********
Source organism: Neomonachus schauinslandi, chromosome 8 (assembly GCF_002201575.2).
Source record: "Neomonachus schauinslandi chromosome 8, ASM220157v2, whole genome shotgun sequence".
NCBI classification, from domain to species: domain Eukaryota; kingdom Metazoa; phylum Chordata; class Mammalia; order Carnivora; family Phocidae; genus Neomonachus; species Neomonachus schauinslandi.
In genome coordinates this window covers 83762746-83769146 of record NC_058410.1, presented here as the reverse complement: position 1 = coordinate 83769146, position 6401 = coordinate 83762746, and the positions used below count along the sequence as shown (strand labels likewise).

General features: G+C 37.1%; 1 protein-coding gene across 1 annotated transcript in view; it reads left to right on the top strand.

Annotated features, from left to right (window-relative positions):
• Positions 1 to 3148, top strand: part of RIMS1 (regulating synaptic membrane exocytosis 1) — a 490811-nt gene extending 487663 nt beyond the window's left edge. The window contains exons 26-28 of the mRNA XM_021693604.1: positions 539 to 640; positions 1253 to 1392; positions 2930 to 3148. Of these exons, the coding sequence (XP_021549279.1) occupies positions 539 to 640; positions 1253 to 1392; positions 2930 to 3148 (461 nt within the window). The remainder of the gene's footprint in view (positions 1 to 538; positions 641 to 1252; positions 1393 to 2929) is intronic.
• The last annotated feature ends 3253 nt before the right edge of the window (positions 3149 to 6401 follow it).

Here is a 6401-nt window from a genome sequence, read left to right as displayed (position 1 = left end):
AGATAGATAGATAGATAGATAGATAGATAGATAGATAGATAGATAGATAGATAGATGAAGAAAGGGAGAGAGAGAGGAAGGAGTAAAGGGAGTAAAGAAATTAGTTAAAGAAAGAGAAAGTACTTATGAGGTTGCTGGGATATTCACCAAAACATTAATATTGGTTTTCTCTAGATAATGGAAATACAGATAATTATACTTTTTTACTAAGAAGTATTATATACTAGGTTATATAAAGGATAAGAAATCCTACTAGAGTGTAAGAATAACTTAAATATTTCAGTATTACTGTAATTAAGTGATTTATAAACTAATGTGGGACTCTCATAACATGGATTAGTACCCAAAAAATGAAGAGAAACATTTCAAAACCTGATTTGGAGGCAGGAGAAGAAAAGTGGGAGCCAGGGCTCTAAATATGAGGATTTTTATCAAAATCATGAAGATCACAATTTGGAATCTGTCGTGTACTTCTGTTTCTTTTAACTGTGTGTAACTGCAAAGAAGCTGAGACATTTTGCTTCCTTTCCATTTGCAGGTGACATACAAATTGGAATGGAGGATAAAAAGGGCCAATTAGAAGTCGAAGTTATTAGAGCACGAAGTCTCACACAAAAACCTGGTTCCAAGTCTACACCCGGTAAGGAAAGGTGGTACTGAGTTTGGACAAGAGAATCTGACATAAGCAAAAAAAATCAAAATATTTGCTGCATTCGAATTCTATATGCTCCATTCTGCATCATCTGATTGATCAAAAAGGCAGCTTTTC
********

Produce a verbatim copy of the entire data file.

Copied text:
Source organism: Neomonachus schauinslandi, chromosome 8 (assembly GCF_002201575.2).
Source record: "Neomonachus schauinslandi chromosome 8, ASM220157v2, whole genome shotgun sequence".
NCBI classification, from domain to species: domain Eukaryota; kingdom Metazoa; phylum Chordata; class Mammalia; order Carnivora; family Phocidae; genus Neomonachus; species Neomonachus schauinslandi.
In genome coordinates this window covers 83762746-83769146 of record NC_058410.1, presented here as the reverse complement: position 1 = coordinate 83769146, position 6401 = coordinate 83762746, and the positions used below count along the sequence as shown (strand labels likewise).

General features: G+C 37.1%; 1 protein-coding gene across 1 annotated transcript in view; it reads left to right on the top strand.

Annotated features, from left to right (window-relative positions):
• Positions 1 to 3148, top strand: part of RIMS1 (regulating synaptic membrane exocytosis 1) — a 490811-nt gene extending 487663 nt beyond the window's left edge. The window contains exons 26-28 of the mRNA XM_021693604.1: positions 539 to 640; positions 1253 to 1392; positions 2930 to 3148. Of these exons, the coding sequence (XP_021549279.1) occupies positions 539 to 640; positions 1253 to 1392; positions 2930 to 3148 (461 nt within the window). The remainder of the gene's footprint in view (positions 1 to 538; positions 641 to 1252; positions 1393 to 2929) is intronic.
• The last annotated feature ends 3253 nt before the right edge of the window (positions 3149 to 6401 follow it).

Here is a 6401-nt window from a genome sequence, read left to right as displayed (position 1 = left end):
AGATAGATAGATAGATAGATAGATAGATAGATAGATAGATAGATAGATAGATAGATGAAGAAAGGGAGAGAGAGAGGAAGGAGTAAAGGGAGTAAAGAAATTAGTTAAAGAAAGAGAAAGTACTTATGAGGTTGCTGGGATATTCACCAAAACATTAATATTGGTTTTCTCTAGATAATGGAAATACAGATAATTATACTTTTTTACTAAGAAGTATTATATACTAGGTTATATAAAGGATAAGAAATCCTACTAGAGTGTAAGAATAACTTAAATATTTCAGTATTACTGTAATTAAGTGATTTATAAACTAATGTGGGACTCTCATAACATGGATTAGTACCCAAAAAATGAAGAGAAACATTTCAAAACCTGATTTGGAGGCAGGAGAAGAAAAGTGGGAGCCAGGGCTCTAAATATGAGGATTTTTATCAAAATCATGAAGATCACAATTTGGAATCTGTCGTGTACTTCTGTTTCTTTTAACTGTGTGTAACTGCAAAGAAGCTGAGACATTTTGCTTCCTTTCCATTTGCAGGTGACATACAAATTGGAATGGAGGATAAAAAGGGCCAATTAGAAGTCGAAGTTATTAGAGCACGAAGTCTCACACAAAAACCTGGTTCCAAGTCTACACCCGGTAAGGAAAGGTGGTACTGAGTTTGGACAAGAGAATCTGACATAAGCAAAAAAAATCAAAATATTTGCTGCATTCGAATTCTATATGCTCCATTCTGCATCATCTGATTGATCAAAAAGGCAGCTTTTC